No Feedback in The Moment

I’ve worked with many men who have begun to take more initiative at home, only to feel quickly discouraged.  “Nothing I do is up to her standards,” these men tell me.  “When I try to help, she just tells me what I’m doing wrong.”

Fair Play addresses this on two levels.  First, feedback in the moment is highly discouraged.  Instead, you will pre-negotiate a time to calmly discuss what worked and what didn’t work that week.  It’s like a weekly team meeting at work.  Rather than walking into your colleague’s office without warning and telling them what they’re doing wrong, you sit down at a later date, with a common goal, and talk about what improvements are needed.

The second level is pre-negotiating (noticing a theme here?) a minimum standard for all household/family tasks.  You each get a voice in deciding how and why you do the things that you do.  If we’ve already agreed together that loading the dishwasher in a certain way is more efficient for our family, then no criticism necessary.

Less Resentment, More Fulfillment in The Long Run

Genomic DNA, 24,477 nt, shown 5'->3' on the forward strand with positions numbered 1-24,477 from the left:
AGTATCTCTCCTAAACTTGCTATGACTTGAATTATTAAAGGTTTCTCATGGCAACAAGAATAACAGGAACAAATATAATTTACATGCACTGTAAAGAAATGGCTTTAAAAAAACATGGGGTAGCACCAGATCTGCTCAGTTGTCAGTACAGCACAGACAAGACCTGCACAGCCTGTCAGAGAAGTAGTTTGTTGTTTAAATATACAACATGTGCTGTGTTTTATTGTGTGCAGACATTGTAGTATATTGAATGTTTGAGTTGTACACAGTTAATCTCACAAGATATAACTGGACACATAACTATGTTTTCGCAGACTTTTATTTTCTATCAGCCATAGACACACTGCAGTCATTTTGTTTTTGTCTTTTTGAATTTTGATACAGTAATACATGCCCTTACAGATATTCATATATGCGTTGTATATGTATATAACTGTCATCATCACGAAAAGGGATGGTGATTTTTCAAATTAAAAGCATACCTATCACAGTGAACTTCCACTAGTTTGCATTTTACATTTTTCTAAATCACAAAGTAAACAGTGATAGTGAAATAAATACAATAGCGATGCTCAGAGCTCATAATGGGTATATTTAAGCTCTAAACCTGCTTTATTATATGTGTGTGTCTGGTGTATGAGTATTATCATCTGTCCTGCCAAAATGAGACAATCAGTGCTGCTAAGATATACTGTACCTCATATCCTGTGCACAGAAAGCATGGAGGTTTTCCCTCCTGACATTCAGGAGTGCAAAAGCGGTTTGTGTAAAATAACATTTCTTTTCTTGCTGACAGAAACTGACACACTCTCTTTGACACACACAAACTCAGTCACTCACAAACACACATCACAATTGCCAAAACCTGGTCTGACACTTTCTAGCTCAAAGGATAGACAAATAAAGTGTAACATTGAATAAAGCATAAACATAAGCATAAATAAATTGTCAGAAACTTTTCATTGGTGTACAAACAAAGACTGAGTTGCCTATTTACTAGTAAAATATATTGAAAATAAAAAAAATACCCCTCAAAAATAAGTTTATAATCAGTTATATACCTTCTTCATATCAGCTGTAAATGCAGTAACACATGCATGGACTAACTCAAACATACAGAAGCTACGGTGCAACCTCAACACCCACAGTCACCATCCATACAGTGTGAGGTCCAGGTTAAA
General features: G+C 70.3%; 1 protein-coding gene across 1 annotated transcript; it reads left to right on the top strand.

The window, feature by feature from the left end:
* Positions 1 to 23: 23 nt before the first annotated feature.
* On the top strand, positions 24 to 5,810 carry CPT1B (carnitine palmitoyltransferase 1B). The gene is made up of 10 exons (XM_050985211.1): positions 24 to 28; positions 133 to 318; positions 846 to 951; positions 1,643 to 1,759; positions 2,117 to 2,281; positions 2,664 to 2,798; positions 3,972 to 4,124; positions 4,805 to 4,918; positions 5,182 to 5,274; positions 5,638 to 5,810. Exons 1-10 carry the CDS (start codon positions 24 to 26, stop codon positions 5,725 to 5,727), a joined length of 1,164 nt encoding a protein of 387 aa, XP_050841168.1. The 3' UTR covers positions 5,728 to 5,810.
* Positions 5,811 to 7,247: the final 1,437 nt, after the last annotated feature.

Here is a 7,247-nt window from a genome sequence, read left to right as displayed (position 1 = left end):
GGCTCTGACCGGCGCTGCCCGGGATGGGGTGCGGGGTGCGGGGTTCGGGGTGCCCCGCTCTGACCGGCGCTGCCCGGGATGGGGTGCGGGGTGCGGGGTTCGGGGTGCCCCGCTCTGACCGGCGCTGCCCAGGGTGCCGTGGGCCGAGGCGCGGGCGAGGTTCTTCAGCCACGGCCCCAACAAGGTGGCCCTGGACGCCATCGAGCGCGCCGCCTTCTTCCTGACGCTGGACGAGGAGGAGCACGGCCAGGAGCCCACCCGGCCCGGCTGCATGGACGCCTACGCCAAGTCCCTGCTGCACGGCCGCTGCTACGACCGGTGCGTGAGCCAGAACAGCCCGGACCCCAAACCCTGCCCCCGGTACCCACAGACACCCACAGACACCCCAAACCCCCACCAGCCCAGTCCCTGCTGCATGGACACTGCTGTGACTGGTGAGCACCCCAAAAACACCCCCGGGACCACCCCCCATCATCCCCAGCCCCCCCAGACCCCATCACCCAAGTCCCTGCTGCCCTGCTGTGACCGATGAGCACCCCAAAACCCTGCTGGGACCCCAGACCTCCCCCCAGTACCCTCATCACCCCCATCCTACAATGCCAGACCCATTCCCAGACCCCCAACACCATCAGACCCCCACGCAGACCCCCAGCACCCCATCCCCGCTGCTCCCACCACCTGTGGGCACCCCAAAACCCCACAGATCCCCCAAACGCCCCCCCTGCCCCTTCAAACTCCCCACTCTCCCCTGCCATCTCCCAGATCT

Yes, as you may have guessed, it can take some work upfront to pre-negotiate what each household task entails and who is going to take ownership of each task.  But without this system, even the most loving, modern relationships are vulnerable to the insidious growth of resentment.

She feels over-burdened and overwhelmed with being the “default parent” and dealing with “invisible work” – remembering to buy that cousin’s birthday present, being on the hook for restructuring her day when a kid is sick, etc.

He feels discouraged and impatient by her criticism of his contributions even though he is offering to do more or help out.  If he can’t see all of that “invisible work,” how is it fair that he’s supposed to know what she needs from him?

You can choose to spend time now to negotiate what it means to take ownership of “family gifts,” or you can later find yourself arguing over who was responsible for the birthday present or your kid’s favorite dessert. Invest the time now and gift yourself a resentment-free relationship down the road.

Finally, it’s not all about your relationship with your spouse – Fair Play can also help give men the permission they need to fully step into their roles as dad.  The dad who chooses to take ownership of running carpool gets to also build and enjoy his relationship with his kids.  In a culture that devalues men’s caregiving skills or expects them to put all of their energy into their professional lives, this can be a great opportunity.

Bottom Line

Is it work?  Yes.

Is it worth it?  Yes!

Join your partner for our introductory workshop to The Fair Play Method on April 20th! Register here!

Rebecca Freking, IMFT, is a licensed Marriage and Family Therapist in the states of Ohio and Pennsylvania. She received her master’s degree in marriage and family therapy from The Family Institute at Northwestern University in Evanston, IL.